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Mad Max: Fury Road
Genre Action
 
Review:

Mad Max: Fury Road is a piston-pumping action extravaganza from George Miller, who has reinvigorated the Mad Max franchise. To find some humourous context, the director's previous films include Babe: Pig in the City, Happy Feet and Happy Feet Two. Mad Max: Fury Road is the antithesis... burning with rage and fuming with eye-popping visuals from smoldering car wrecks to lonely desert vistas.

This is an epic film that packs a punch... grabbing you from the get-go and sinking its metal teeth into you like a rabid scrapyard dog. We're whipped from a hellish, post-apocalyptic community to a high speed cross-country chase where a band of innocents are being pursued by an evil tyrant.

The opening sequence is nightmarish, moving from a tribe of blood thirsty and hydrated desert pirates turned borderline zombies. Miller overpowers our senses with loud, primal action and surreal visuals that thrust us into a relentless action adventure.

As if the visuals weren't impressive enough, he's harnessed Charlize Theron and Tom Hardy as our reluctant heroes. Theron plays Furiosa, a battle-hardened one-armed driver whose quest to reach her green homeland propels her and a rig of precious cargo. She's desert cool, fearless in the face of imminent danger and willing to risk everything for her that mirage of freedom.

Hardy is the man with no name, a drifter whose motivations are unknown and whose freedom is paramount. He's pensive, constantly processing and always surprising us with his resilience and know-how. The two spur each other on in an uneasy co-dependent relationship of mutual assistance against a common enemy.

They're supported by Nicholas Hoult in a fascinating performance as Nux, a curious creature whose slithery trajectory is quite fascinating as he weaves in and out of the story. Hugh Keys-Byrne is Immortan Joe, a villain whose complex mix of power, evil and endurance will draw contrasts with Darth Vader and land him among the greatest villains of all-time. While we don't see his real mouth behind the mask, the larger-than-life character is ferocious and intimidating... the stuff of nightmares.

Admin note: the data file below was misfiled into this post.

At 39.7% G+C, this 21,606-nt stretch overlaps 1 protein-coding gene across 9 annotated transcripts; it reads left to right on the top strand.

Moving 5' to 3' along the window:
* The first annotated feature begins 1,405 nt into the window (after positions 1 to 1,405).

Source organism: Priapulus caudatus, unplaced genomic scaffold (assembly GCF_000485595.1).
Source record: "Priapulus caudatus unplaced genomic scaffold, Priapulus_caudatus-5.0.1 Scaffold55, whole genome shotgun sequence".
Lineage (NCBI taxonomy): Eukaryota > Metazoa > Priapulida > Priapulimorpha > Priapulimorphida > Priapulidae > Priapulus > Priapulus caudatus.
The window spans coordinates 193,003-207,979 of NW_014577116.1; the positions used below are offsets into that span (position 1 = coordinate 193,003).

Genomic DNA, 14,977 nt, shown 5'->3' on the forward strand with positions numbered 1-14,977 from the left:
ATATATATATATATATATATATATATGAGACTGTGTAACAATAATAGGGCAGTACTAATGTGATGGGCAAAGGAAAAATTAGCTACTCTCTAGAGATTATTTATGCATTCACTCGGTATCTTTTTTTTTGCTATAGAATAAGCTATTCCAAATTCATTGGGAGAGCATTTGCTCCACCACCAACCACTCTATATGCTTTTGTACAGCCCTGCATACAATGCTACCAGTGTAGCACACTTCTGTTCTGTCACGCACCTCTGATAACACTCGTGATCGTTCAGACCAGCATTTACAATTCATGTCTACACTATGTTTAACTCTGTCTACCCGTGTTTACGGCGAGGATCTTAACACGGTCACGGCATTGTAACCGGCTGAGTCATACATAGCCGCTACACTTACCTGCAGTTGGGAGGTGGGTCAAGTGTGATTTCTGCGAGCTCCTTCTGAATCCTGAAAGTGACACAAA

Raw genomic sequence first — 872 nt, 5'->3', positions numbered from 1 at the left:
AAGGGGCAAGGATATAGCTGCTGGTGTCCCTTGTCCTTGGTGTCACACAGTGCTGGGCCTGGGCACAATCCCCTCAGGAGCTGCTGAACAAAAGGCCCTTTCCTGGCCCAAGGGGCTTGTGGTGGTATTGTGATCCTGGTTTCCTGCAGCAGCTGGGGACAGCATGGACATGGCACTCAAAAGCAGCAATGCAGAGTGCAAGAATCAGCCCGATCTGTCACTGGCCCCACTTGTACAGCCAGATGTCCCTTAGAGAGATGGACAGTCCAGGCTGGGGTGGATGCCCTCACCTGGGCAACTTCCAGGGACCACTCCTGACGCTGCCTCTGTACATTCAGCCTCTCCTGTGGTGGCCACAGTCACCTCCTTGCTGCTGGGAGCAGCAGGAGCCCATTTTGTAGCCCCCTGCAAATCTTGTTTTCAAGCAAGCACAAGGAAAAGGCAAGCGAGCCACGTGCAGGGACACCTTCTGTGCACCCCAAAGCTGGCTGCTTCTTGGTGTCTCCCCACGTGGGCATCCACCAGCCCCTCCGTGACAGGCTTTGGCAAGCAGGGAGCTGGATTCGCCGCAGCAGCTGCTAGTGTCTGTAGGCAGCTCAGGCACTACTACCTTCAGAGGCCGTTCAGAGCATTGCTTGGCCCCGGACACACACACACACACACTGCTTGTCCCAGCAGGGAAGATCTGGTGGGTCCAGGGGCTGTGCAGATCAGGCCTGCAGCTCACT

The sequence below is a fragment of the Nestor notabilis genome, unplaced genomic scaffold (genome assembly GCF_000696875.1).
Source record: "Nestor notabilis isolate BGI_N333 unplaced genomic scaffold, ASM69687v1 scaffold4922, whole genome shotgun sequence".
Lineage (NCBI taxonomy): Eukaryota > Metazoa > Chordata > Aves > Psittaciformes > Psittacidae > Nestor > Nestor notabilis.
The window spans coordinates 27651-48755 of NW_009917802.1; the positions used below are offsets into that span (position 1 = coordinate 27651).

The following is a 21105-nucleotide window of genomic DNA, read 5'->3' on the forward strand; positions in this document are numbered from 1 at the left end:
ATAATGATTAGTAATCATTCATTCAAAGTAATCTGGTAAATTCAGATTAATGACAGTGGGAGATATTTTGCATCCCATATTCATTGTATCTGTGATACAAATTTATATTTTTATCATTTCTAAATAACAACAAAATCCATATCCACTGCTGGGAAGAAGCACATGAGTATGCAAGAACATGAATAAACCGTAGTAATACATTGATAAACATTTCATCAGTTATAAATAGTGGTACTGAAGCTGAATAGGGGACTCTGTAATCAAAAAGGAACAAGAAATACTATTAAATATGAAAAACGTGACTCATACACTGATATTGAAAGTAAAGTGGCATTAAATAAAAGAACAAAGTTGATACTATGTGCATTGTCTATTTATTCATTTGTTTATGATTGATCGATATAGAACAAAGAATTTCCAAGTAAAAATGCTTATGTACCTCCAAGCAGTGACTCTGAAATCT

Mad Max: Fury Road detonates in diesel and dust. We're catapulted into a road movie where there aren't any roads and overwhelmed by a special effects freak show that blends Carmageddon carnage with an anti-Waterworld environment. The result is emotive, violent yet breathtaking, keeping the dopamine levels charged, while relaying a simple yet effective story within a surreal yet real world of its own.

The performances are subtle and grow with the film, the visual effects are spellbinding, the stunts are out-of-this-world cool and the direction is spot on... carrying the same relentless, primal tone. Mad Max: Fury Road happens adrift from the original series, which leaned more heavily on the world we know. While this new format dulls the razors of reality, Miller slides us into his dangerous world.

Mad Max: Fury Road is high octane adrenalin from start-to-finish... giving The Fast and the Furious a run for its money, blowing Waterworld out of the water, delivering cyberpunk wasteland tales in crates of bullets and composing a visually-rich cinematic epic by bludgeoning its audience in the face with a wild, violent, furious and majestic escape.

The bottom line: Primal

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